However, they can also be effective for boosting regular usage and long-term loyalty. This is because they are often personalised or highly contextual – reaching users in high-impact moments.
Take Netflix as one example, which might send a push notification informing users of a brand new season of a show they’ve previously watched and enjoyed. Or the BBC weather app, which might send a push notification informing users of real-time or contextual changes in weather.
The fact that these push notifications offer real value to the user – and are not merely designed for advertising purposes – means they are likely to be well-received and prompt engagement.
What’s more, messaging via this channel can also spark overall engagement on a longer-term basis. According to Localytics, users who have push notifications enabled for certain apps have 53% more monthly sessions than users who do not.”
Founded in 1999, Econsultancy has long-since been a thought-leader in the marketing industry. Their global team pride themselves on their ability to provide modern marketing solutions that demystify digital marketing information.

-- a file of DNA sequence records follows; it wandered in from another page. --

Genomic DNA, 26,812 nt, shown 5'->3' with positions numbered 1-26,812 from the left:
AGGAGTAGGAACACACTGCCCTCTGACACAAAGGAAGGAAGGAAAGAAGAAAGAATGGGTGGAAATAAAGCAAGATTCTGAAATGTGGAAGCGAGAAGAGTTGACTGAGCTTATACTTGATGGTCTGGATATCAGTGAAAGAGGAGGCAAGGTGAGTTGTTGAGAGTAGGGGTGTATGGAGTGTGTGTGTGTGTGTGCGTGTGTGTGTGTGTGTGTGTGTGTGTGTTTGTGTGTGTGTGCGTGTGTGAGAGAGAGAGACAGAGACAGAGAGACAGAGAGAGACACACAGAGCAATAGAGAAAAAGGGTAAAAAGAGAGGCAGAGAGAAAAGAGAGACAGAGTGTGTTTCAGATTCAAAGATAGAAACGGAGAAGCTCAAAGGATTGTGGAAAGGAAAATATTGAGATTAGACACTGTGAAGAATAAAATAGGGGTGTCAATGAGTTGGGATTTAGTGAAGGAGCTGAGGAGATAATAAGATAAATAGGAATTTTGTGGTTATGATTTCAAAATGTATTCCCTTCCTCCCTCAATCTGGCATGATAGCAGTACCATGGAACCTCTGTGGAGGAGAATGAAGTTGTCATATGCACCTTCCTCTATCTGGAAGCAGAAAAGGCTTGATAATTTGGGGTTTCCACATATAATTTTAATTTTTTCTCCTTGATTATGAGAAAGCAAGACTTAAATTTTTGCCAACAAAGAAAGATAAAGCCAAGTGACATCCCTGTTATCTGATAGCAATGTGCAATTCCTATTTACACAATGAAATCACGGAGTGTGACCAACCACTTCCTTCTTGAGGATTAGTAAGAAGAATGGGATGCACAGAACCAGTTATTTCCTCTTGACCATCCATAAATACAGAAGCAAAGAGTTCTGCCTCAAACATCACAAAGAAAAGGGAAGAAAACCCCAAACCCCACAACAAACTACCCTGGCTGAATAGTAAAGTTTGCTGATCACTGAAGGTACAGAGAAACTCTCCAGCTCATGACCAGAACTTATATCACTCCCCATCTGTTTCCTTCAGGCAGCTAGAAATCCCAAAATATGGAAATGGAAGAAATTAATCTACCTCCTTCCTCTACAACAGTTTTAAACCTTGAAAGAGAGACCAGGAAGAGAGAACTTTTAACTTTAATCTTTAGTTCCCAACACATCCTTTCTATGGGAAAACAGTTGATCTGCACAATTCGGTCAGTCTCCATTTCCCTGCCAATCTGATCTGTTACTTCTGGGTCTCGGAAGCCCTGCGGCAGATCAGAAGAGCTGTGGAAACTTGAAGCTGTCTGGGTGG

3. MarketingProfs on Timing:
“In addition to its content, the timing of a push notification can have quite a bit of impact on its reception by the user. Rationally or not, users get annoyed with push notifications that come at inopportune times, such as during an important meeting or in the middle of the night.
Because users' mobile devices are usually nearby, haptics associated with push notifications can be an irritating distraction. Unfortunately, your brand will be blamed for the disruption, even when human error causes your user to leave his or her phone on full volume during an important meeting.
To avoid mishaps, figure out what timing works for which users. If you send a push notification to all users at 8 AM PST, that's fairly reasonable for people in California but pretty early for users in Hawaii. Sending push notifications by time zone is usually a safer bet than sending them all at once. That way, no matter where users are in the world, they would receive the notification at 8 AM their time.
The ideal time for the majority of your users can be figured out using some trial and error, combined with A/B testing.”
MarketingProfs believe that ‘learning changes lives’ and, as such, design training programs and resources which inspire teams to create marketing that matters and in turn grow revenue.